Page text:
5 Purposes of Lent
Ash Wednesday (February 22 this year) marks the beginning of a season in the Church called “Lent” that runs for the 40 days (excluding Sundays) leading up to Easter. Though practiced by Christians for centuries, Lent can be confusing and opaque, and may leave you wondering, “What is Lent really about anyway?” To help, let me suggest five purposes for celebrating Lent:
First, Lent provides time to meditate on Christ’s suffering and death. You cannot have resurrection without death, but in our haste to jump to the happy ending, we rush over the immense suffering of Christ on the cross. This Lent, re-read the story of his death slowly. Place yourself in those excruciating hours leading up to his death so as to feel the weight of his sacrifice for you.
Second, Lent begs us to reflect on our own sin. Perennially forgetful creatures, we regularly lose sight of the ways we fall short of the glory of God and the magnitude of the mess and brokenness of our lives. Lent reminds us that not only did we need to be saved (past tense), but we need God to save us from our sin every moment of every day. Pride, selfishness, greed, lust, anger, slander and a host of other sin still battles inside us against the Spirit. Lent refocuses our attention on this reality and encourages you and I to cry out to God daily for his salvation.
Third, Lent reminds us of our mortality. “Remember you are dust, and to dust you shall return” are the words spoken at a traditional Ash Wednesday service. We tend to overestimate the significance, impact, and length of our lives, when in actuality we are simply dust formed by God that will one day return to the ground. We are like a mist that vanishes, or the grass which withers. This may sound morbid and depressing, but by focusing this Lent on your own mortality, you can be freed from your ego’s crushing weight.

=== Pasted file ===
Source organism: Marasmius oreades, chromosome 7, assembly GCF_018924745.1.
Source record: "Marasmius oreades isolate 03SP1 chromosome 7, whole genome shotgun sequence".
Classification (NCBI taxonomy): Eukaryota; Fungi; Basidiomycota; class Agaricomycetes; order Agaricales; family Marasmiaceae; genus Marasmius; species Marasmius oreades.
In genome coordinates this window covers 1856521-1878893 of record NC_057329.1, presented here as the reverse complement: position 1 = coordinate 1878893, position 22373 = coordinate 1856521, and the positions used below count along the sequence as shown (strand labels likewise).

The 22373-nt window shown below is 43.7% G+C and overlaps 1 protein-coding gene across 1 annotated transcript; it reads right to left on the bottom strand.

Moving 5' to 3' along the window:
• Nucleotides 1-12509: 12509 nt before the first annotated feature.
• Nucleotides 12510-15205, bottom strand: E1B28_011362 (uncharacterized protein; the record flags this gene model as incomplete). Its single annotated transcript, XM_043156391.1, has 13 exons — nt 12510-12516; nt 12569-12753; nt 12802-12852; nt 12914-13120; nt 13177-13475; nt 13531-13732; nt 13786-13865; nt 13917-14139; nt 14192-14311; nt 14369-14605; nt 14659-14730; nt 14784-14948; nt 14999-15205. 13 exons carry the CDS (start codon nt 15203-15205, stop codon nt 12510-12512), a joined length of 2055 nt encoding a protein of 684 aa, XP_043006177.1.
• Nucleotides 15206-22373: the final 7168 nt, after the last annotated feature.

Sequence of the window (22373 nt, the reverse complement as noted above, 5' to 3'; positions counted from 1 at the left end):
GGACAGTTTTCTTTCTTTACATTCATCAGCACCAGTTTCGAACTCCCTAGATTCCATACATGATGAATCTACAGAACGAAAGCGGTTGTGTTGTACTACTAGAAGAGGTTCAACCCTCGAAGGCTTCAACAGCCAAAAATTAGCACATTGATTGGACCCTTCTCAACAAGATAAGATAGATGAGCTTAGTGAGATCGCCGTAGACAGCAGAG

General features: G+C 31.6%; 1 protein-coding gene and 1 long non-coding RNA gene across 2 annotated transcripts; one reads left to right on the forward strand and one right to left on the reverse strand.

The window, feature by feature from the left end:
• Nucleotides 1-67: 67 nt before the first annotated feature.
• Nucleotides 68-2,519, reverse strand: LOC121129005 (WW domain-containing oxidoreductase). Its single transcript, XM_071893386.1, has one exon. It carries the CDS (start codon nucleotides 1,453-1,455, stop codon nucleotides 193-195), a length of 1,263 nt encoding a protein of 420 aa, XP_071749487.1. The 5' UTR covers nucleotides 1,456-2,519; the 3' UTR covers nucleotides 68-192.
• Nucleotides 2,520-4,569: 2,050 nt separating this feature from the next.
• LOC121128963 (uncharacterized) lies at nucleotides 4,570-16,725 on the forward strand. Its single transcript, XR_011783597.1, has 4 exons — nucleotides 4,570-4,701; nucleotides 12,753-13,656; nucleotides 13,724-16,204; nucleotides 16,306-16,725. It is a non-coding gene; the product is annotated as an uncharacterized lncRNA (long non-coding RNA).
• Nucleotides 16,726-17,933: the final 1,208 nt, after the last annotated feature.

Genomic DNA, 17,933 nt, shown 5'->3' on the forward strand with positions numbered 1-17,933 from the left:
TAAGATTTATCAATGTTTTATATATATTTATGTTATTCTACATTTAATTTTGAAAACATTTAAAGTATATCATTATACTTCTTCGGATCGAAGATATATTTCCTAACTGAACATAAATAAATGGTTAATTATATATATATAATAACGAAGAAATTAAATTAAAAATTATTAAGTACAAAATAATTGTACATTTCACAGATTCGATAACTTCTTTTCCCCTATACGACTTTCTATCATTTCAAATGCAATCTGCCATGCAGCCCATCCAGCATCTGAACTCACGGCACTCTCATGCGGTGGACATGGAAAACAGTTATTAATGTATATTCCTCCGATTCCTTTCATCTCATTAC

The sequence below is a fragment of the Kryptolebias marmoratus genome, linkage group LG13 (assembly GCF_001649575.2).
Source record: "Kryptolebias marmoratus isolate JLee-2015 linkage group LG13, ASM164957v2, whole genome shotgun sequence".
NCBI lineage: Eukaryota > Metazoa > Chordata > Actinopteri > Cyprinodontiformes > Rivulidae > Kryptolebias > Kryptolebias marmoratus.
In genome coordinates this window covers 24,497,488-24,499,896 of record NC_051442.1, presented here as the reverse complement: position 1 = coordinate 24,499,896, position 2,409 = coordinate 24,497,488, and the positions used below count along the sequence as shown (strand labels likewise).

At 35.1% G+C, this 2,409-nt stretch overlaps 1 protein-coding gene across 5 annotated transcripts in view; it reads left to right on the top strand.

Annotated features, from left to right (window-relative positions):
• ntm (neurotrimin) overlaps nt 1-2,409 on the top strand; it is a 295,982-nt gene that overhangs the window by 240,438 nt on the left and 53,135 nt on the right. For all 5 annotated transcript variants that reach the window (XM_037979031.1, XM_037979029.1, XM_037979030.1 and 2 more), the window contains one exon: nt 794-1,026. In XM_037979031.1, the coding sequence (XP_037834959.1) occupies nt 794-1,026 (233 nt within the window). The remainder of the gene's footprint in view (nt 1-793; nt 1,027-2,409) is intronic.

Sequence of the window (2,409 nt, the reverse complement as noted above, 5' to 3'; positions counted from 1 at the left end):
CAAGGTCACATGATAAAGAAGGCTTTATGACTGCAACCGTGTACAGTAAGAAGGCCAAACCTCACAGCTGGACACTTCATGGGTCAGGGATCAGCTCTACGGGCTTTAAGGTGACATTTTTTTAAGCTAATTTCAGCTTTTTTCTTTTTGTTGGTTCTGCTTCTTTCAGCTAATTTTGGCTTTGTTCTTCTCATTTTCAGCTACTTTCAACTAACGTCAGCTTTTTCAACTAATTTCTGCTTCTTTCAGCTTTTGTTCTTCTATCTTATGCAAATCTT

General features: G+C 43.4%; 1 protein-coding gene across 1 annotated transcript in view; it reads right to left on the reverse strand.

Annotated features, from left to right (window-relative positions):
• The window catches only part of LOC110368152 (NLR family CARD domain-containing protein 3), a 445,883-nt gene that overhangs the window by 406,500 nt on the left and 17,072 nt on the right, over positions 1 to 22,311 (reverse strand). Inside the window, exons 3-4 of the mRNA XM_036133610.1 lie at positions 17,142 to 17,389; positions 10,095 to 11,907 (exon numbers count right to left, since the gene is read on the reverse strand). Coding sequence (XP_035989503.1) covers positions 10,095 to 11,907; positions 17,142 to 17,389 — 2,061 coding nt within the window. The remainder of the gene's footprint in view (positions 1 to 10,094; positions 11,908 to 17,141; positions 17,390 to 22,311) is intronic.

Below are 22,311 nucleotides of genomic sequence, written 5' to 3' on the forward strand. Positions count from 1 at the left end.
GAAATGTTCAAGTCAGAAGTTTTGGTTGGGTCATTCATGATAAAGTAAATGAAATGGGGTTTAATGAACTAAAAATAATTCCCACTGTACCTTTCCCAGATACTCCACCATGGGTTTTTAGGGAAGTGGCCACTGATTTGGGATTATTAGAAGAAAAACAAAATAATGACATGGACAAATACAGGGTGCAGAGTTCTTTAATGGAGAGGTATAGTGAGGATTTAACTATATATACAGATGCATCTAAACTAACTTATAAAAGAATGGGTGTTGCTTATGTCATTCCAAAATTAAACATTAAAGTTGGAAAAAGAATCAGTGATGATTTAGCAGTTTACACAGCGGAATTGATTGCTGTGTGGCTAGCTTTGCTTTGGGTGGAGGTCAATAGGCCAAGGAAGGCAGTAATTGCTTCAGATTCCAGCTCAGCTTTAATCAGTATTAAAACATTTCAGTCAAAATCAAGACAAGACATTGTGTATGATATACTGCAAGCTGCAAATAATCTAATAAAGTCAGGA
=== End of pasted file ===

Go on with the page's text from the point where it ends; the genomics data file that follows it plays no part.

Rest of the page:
Fourth, Lent trains us to live in simplicity for the sake of Christ and others. Often people “give up” something for Lent, choosing to refrain from chocolate, or deny themselves soda. Lent models itself after Jesus’ forty days in the wilderness, where he denied himself all comforts, and thus is about self-denial. But it is not asceticism for asceticism’s sake. Rather, Lent is a time to give up comforts, pleasures, and indulgences so that you might focus on God more fully, and love your neighbor more readily. For instance, you could give up TV so you can read your Bible and pray more consistently, or give up your daily Starbucks drink so you could give that money to someone in need.
Fifth, Lent deepens our experience of Easter. You cannot have the good news without the bad news. After we spend these forty days focused on our mortality and sin, Christ’s death for us, and his call for us to deny ourselves to follow him, the good news of the resurrection of Christ (and ours with him!) grabs our hearts and souls fresh again.
With these purposes in mind, I pray this Lent that you will encounter Christ deeply in a new way.
This year, the sanctuary at our San Francisco campus (777 Brotherhood Way) will be open and available to you anytime from 11am-3pm. There will be stations where you can reflect on your sin and Jesus' great sacrifice for you, as well as pastors available to pray for you and spread ashes on your forehead. Plan your visit here.